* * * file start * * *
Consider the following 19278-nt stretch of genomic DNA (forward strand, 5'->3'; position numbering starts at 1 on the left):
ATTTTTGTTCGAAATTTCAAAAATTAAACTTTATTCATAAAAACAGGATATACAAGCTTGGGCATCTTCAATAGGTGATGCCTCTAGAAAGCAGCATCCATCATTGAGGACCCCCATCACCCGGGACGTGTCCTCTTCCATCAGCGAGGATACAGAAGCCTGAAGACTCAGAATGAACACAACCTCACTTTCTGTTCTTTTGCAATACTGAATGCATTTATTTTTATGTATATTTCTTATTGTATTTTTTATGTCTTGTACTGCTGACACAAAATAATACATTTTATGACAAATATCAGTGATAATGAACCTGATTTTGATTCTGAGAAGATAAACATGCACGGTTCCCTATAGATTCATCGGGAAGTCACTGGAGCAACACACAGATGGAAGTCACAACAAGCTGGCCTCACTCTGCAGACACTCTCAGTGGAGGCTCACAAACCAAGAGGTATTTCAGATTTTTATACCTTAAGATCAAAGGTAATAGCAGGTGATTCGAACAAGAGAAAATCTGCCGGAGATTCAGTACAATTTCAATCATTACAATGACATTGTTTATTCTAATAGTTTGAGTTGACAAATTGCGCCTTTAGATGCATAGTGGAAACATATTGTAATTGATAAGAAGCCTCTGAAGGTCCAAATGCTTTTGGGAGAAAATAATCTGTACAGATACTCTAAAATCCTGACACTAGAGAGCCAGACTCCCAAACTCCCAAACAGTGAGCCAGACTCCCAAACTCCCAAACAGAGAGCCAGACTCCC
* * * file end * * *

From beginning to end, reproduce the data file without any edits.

Consider the following 19278-nt stretch of genomic DNA (forward strand, 5'->3'; position numbering starts at 1 on the left):
ATTTTTGTTCGAAATTTCAAAAATTAAACTTTATTCATAAAAACAGGATATACAAGCTTGGGCATCTTCAATAGGTGATGCCTCTAGAAAGCAGCATCCATCATTGAGGACCCCCATCACCCGGGACGTGTCCTCTTCCATCAGCGAGGATACAGAAGCCTGAAGACTCAGAATGAACACAACCTCACTTTCTGTTCTTTTGCAATACTGAATGCATTTATTTTTATGTATATTTCTTATTGTATTTTTTATGTCTTGTACTGCTGACACAAAATAATACATTTTATGACAAATATCAGTGATAATGAACCTGATTTTGATTCTGAGAAGATAAACATGCACGGTTCCCTATAGATTCATCGGGAAGTCACTGGAGCAACACACAGATGGAAGTCACAACAAGCTGGCCTCACTCTGCAGACACTCTCAGTGGAGGCTCACAAACCAAGAGGTATTTCAGATTTTTATACCTTAAGATCAAAGGTAATAGCAGGTGATTCGAACAAGAGAAAATCTGCCGGAGATTCAGTACAATTTCAATCATTACAATGACATTGTTTATTCTAATAGTTTGAGTTGACAAATTGCGCCTTTAGATGCATAGTGGAAACATATTGTAATTGATAAGAAGCCTCTGAAGGTCCAAATGCTTTTGGGAGAAAATAATCTGTACAGATACTCTAAAATCCTGACACTAGAGAGCCAGACTCCCAAACTCCCAAACAGTGAGCCAGACTCCCAAACTCCCAAACAGAGAGCCAGACTCCC